Tag Archives: anarchist communism

Repost: Anarchist Thugs Respond: A Word About Saturday’s Events at Downing Street

Read the full article here.

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“The masters of London have to be made to understand that they are surrounded by enemies. We outnumber them. Their entire strategy has been based on the assumption that we are better people than they are. They’re right of course. We are. We would never dream of kicking anyone out of their homes – even them. We’d never resort to guns and bombs like they do. But that very sense of decency that makes us refrain from doing so compels us to take action.

That’s what we did on Saturday.

The Tories need to know that their every move will face determined—and if need be, militant—opposition. When police attacked a peaceful protest, this time, protesters fought back. History must now record the very first day of the new regime was marked by battles in the streets. It will not be the last. And history is very much what’s at stake here.”

 

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Post-election thoughts pt1: The SNP

Some thoughts by one of our members on the SNP in light of the recent election results. You can also read another member’s response here.

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The leadership of the SNP must be the happiest people with the recent election results outside of the Tory front bench. Everything has lined up perfectly for them. But why would I say this when the polls were strongly hinting that the SNP could have been part of a coalition government and forced more devolved powers to Scotland? Surely they have missed out on making things better for the working classes here in Scotland?

The SNP as a political party doesn’t have the goal of making things “fairer” or to look out for us. That is the rhetoric of any opposition party the world over, and it is used to build membership and support. Once in power the SNP would get on with the same job that every government has, running the state to protect the capitalist interests of a specific segment of the ruling class while also keeping capitalism in check so it doesn’t all fall apart. At the moment that means implementing austerity and progressing the privatisation of public services; the working class will always be hard done-by.

The puzzle for the SNP  is that the segment of capitalist interest they fight would benefit most from independence. If they were seen to be helping run Britain then they would have a harder time looking out for their own interests. By missing out on coalition they also miss out on the LibDem problem of being a supporting part of whatever cuts the government were making. However, would the same fate awaited them as hit the LibDems, that of rapidly destroying their base of support? Not quite, but kinda.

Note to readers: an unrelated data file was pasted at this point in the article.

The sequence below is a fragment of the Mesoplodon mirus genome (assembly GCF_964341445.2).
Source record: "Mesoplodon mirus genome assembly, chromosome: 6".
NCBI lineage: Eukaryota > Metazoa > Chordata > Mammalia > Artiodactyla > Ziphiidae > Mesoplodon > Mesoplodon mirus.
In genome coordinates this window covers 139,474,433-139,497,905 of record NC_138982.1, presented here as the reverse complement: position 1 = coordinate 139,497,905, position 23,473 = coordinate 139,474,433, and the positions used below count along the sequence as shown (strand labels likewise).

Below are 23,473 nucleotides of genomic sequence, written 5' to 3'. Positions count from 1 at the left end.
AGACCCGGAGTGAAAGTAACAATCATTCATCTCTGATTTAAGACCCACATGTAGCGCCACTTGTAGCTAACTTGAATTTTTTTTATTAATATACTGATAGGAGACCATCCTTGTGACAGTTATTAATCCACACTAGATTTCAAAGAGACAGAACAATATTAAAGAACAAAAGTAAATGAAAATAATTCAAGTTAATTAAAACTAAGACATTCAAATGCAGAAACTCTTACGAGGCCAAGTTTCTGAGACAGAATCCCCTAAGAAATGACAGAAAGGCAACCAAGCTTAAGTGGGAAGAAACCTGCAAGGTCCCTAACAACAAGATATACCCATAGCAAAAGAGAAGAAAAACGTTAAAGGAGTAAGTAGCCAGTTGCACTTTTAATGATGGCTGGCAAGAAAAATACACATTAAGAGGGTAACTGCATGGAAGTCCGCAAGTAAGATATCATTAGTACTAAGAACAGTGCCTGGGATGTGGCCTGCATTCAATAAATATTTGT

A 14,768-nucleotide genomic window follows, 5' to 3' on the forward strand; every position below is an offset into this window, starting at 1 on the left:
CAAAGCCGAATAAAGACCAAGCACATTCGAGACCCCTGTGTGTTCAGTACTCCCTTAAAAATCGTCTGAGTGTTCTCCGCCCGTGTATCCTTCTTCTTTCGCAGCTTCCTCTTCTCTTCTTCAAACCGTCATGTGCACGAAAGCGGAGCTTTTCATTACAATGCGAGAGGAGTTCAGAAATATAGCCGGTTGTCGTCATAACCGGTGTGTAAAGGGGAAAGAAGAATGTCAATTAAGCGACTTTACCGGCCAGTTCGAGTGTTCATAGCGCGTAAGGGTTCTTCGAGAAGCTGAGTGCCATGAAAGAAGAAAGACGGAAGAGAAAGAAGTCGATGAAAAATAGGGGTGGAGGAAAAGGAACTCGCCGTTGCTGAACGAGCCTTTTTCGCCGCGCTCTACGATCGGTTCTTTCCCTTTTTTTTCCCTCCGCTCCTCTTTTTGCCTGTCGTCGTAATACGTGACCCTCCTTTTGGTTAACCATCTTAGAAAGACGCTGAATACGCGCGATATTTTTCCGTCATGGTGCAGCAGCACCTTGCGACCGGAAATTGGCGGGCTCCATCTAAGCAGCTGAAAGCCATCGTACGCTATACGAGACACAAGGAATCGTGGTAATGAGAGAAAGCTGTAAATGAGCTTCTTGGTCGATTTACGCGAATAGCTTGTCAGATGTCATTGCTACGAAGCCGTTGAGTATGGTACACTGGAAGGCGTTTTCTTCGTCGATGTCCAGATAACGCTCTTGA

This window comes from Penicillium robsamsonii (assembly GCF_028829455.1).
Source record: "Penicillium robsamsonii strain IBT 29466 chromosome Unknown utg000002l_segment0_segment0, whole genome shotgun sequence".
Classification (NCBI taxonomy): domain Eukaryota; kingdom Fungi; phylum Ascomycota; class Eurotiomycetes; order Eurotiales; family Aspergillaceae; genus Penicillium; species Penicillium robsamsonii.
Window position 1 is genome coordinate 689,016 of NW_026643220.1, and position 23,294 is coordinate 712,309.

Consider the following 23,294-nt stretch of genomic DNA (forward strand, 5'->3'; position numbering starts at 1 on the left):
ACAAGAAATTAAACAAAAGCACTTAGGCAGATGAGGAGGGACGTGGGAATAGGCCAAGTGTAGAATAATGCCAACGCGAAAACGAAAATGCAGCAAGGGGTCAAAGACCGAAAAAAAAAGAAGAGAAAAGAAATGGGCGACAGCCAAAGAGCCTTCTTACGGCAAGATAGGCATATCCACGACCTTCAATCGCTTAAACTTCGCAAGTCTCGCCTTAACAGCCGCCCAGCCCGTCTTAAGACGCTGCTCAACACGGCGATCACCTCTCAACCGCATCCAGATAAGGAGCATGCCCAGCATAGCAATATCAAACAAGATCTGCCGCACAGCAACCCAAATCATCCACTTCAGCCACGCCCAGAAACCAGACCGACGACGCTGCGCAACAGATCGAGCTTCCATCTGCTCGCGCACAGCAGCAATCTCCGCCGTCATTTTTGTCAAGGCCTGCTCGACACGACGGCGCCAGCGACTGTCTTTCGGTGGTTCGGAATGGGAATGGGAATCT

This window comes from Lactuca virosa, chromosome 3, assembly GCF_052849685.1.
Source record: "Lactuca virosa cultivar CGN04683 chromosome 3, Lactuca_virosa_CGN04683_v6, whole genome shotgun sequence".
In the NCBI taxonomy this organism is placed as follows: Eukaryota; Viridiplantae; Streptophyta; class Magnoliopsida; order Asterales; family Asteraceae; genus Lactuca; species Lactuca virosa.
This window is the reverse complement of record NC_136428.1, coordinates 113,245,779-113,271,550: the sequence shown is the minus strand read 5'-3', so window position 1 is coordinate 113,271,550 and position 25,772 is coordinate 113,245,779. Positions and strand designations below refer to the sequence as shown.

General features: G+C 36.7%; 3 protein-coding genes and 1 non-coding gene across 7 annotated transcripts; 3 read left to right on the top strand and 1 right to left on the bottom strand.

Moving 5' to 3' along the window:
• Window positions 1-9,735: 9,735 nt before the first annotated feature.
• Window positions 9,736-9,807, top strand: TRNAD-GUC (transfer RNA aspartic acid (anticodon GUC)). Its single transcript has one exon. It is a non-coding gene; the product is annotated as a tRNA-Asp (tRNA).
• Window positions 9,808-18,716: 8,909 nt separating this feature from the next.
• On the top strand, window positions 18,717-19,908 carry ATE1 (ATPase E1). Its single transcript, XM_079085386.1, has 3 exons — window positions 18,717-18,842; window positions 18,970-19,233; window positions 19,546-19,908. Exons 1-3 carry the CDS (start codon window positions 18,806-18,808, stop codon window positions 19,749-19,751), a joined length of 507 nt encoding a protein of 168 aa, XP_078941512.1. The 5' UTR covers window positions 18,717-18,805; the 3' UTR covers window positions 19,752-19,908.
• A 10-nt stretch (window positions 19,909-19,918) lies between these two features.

The twist here in Scotland is that the SNP can always play the Westminster card, and they do, time-and-time-again. If something goes wrong, no matter what, it is down to London (or Tories or some other boogieman) and the solution is independence. It doesn’t matter that the horrendous attack on working class services by Edinburgh council are SNP led, or that they have clearly shown that they have no intention of scrapping Trident as they intend to remain in NATO, or even that a whole host of their white paper promises are for things already devolved to Holyrood. These are not the failings of the SNP, liberal democracy, or a capitalist system. Nope. It is all Westminster.

The problem for the SNP is that to keep voters on-side for now they need to be seen to be centre-left. This means giving us in the working class just enough concessions to make things look like they are trying their best until they can secure independence and then get on with looking out for their  interests in the way they want to. The less the SNP have obvious control over the better they look. If powers are devolved slowly, bit-by-bit, then they would either have to concede more and harm their interests or it would become clearer that they are just the same as any other party.

So for the SNP having a Conservative majority is perfect: they can fight and lose to them and look great while awaiting another referendum, and at the same time any flack can be avoided by saying the Tory’s are the cause and that the failure to provide opposition was the failure of the Labour Party in England.

My other thought on the SNP landslide is that it stands as another landmark point in the furthering of nationalist views in Scotland. The role of nationalism is to hide the struggle between ruling class and working class, having us in the working class to support actions that prop up a part of the ruling class rather than work on understanding our own interests and fighting to have our lot improved. Now the main narrative is that things will be made better if we get behind independence, something which has no guarantees and diverts us from taking part in grassroots struggles where we can make a marked improvement in our lives.